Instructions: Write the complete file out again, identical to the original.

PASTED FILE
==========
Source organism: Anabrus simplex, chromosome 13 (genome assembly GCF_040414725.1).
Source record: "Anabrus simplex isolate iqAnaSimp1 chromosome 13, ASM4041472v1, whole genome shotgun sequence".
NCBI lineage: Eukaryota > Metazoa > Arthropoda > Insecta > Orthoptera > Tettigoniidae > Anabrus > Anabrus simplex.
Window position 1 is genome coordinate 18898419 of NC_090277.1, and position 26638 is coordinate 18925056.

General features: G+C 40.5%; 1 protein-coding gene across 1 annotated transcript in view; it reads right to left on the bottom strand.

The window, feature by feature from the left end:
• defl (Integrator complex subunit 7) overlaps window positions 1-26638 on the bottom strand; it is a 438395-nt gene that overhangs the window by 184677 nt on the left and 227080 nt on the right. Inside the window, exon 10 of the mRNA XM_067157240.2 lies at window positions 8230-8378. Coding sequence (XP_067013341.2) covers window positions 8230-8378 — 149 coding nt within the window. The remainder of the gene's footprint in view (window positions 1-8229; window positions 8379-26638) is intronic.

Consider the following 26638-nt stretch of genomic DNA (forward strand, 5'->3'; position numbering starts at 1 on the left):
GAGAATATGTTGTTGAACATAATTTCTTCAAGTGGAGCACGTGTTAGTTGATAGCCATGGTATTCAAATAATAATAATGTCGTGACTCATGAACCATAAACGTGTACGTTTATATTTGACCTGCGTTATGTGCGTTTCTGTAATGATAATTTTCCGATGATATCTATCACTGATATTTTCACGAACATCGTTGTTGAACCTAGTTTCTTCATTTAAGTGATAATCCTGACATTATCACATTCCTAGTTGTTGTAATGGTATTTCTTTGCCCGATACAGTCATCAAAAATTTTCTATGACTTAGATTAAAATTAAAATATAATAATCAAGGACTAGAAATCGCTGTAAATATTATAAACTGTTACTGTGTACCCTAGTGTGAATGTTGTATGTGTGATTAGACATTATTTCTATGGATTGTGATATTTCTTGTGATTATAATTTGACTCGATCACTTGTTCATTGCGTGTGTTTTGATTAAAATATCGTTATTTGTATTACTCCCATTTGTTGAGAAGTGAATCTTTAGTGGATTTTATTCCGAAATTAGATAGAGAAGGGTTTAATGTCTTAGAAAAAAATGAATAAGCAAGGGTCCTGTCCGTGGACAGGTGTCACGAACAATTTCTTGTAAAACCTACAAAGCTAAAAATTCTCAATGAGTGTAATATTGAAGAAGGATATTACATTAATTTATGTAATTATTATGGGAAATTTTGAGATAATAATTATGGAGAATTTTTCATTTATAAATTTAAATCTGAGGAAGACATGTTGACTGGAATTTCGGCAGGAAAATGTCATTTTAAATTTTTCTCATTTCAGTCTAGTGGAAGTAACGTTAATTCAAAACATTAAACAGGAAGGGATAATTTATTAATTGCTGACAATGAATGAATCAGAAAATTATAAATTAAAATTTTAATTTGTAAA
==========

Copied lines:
Source organism: Anabrus simplex, chromosome 13 (genome assembly GCF_040414725.1).
Source record: "Anabrus simplex isolate iqAnaSimp1 chromosome 13, ASM4041472v1, whole genome shotgun sequence".
NCBI lineage: Eukaryota > Metazoa > Arthropoda > Insecta > Orthoptera > Tettigoniidae > Anabrus > Anabrus simplex.
Window position 1 is genome coordinate 18898419 of NC_090277.1, and position 26638 is coordinate 18925056.

General features: G+C 40.5%; 1 protein-coding gene across 1 annotated transcript in view; it reads right to left on the bottom strand.

The window, feature by feature from the left end:
• defl (Integrator complex subunit 7) overlaps window positions 1-26638 on the bottom strand; it is a 438395-nt gene that overhangs the window by 184677 nt on the left and 227080 nt on the right. Inside the window, exon 10 of the mRNA XM_067157240.2 lies at window positions 8230-8378. Coding sequence (XP_067013341.2) covers window positions 8230-8378 — 149 coding nt within the window. The remainder of the gene's footprint in view (window positions 1-8229; window positions 8379-26638) is intronic.

Consider the following 26638-nt stretch of genomic DNA (forward strand, 5'->3'; position numbering starts at 1 on the left):
GAGAATATGTTGTTGAACATAATTTCTTCAAGTGGAGCACGTGTTAGTTGATAGCCATGGTATTCAAATAATAATAATGTCGTGACTCATGAACCATAAACGTGTACGTTTATATTTGACCTGCGTTATGTGCGTTTCTGTAATGATAATTTTCCGATGATATCTATCACTGATATTTTCACGAACATCGTTGTTGAACCTAGTTTCTTCATTTAAGTGATAATCCTGACATTATCACATTCCTAGTTGTTGTAATGGTATTTCTTTGCCCGATACAGTCATCAAAAATTTTCTATGACTTAGATTAAAATTAAAATATAATAATCAAGGACTAGAAATCGCTGTAAATATTATAAACTGTTACTGTGTACCCTAGTGTGAATGTTGTATGTGTGATTAGACATTATTTCTATGGATTGTGATATTTCTTGTGATTATAATTTGACTCGATCACTTGTTCATTGCGTGTGTTTTGATTAAAATATCGTTATTTGTATTACTCCCATTTGTTGAGAAGTGAATCTTTAGTGGATTTTATTCCGAAATTAGATAGAGAAGGGTTTAATGTCTTAGAAAAAAATGAATAAGCAAGGGTCCTGTCCGTGGACAGGTGTCACGAACAATTTCTTGTAAAACCTACAAAGCTAAAAATTCTCAATGAGTGTAATATTGAAGAAGGATATTACATTAATTTATGTAATTATTATGGGAAATTTTGAGATAATAATTATGGAGAATTTTTCATTTATAAATTTAAATCTGAGGAAGACATGTTGACTGGAATTTCGGCAGGAAAATGTCATTTTAAATTTTTCTCATTTCAGTCTAGTGGAAGTAACGTTAATTCAAAACATTAAACAGGAAGGGATAATTTATTAATTGCTGACAATGAATGAATCAGAAAATTATAAATTAAAATTTTAATTTGTAAA